qualityg says … If your PI Consultants or Management Team have no idea on how to capture problems or generate sound solutions then you are in big time trouble. Using subjective ideas and information (Brainstorming) for possible solutions is WRONG and more than likely will result in “Tampering (special vs. common cause)” and “Sub-Optimizing your processes/systems.

Forget about the feel good of giving all employees a chance to participate in decision-making. You better be gathering/monitoring your processes to tell you where problems are located with objective data and information (including subject-matter experts).

Look again at the steps above, do you really want to waste time, resources and dollars making suggestions that may or may not have any value to your current situation. Once the team generates these probable ideas/solutions then they go out and try to collect data to justify their conclusions.

How stupid is that? Sounds to me your Consultant and Management Team have no idea what they are doing, and that does not surprise me!


4 comments:

Anonymous said...

So how do you get meaningful information if not through brainstorming to generate ideas that are not part of a process or system (i.e., like making the workplace a better place to work)?

Regina

qualityg says said...

Regina,

Sounds like you are more involved with "Quality of Worklife(QWL)" than Process Improvement.

Yes, Brainstorming can generate ideas, but I would still hope that the people who work in the office know what really needs to improve.

The best way to gather information when you don't know where to start is to ask WHO, WHAT, WHY, WHERE, WHEN & HOW. The one question to keep asking is "By What Method did you form your idea or conclusion?"

Thanks for the question,

qg

j-man said...

qg, I think that the main problem with brainstorming is that rather than using it as a tool to generate ideas, it is often used as a complete process improvement tool. I can't tell you how many times I've been to one of these sessions where ideas were discussed, problems were identified, and solutions were determined all in one session. It also seems like the session organizers think that by gathering the "brightest" individuals in a company you’ll be guaranteed a solution to a problem. Yes, it is true that you need the input from knowledgeable individuals, but often times these folks come to these sessions thinking that they already know the problem and the solution. Since these folks are the “experts” people are usually afraid to question their opinions and generally go right along with whatever they say. This is especially true in a technology based business where the “experts” can confuse, and therefore intimidate, the other session participants with their technical jargon. This problem is compounded even more if the meeting organizer is an outside consultant whose “expertise” is in running brainstorming sessions and not in the subject matter. You then have the meeting organizer following the lead of the “experts” as well. Often times, in the end you have both a problem and a solution based totally on the opinion of “experts”. So do brainstorming sessions have any value? Yes. Are they an over-rated, and misused tool for improvement? Very much so.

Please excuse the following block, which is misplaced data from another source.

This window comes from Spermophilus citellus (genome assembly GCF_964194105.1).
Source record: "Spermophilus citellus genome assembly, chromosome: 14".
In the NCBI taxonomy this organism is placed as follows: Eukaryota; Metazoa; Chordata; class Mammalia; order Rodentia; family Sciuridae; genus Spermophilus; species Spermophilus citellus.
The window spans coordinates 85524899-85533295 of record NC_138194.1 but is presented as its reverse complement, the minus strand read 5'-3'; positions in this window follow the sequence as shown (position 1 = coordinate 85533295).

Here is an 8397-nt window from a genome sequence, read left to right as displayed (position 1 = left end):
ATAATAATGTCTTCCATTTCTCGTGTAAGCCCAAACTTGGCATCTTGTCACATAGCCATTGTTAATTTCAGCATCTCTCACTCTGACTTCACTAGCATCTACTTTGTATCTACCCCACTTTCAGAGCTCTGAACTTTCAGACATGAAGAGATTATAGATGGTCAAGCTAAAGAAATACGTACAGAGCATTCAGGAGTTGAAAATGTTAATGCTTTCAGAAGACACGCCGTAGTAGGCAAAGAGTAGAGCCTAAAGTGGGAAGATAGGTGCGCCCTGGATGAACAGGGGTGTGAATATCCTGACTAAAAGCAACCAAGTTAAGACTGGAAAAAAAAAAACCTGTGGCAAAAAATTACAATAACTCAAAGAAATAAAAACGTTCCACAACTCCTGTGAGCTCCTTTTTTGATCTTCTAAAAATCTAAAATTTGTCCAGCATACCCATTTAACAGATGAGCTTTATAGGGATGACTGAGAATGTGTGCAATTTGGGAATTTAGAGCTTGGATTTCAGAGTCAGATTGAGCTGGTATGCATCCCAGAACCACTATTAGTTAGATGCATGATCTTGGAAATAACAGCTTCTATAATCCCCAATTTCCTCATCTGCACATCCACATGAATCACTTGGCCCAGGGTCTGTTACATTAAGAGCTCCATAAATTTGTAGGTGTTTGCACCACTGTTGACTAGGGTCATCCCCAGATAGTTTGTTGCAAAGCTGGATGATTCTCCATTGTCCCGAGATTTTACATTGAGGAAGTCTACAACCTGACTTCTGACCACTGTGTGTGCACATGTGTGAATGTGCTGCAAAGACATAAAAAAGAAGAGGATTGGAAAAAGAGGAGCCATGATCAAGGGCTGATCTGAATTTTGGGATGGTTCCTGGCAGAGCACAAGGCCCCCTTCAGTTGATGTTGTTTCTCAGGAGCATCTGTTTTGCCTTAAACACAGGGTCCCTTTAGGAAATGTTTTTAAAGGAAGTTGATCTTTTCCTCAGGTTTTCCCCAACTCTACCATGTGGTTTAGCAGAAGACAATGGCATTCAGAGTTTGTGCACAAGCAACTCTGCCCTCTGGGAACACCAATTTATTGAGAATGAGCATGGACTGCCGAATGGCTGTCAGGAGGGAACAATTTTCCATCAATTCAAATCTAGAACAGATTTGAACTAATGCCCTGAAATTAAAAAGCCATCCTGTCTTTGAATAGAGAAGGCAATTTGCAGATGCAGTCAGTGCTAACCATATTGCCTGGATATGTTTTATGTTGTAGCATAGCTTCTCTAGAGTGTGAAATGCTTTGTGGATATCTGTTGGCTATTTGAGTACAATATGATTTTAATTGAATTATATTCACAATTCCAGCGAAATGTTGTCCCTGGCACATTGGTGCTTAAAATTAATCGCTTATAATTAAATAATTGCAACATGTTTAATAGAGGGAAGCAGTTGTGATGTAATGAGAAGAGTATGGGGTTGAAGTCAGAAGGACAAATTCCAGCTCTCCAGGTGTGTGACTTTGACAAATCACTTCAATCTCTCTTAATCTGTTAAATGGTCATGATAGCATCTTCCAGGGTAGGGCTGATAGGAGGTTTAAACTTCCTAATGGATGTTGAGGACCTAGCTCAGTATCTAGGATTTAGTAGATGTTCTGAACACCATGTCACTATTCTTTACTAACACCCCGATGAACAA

qualityg says said...

j-man,

Well stated and excellent examples on how Brainstorming goes bad.

Thanks,

qg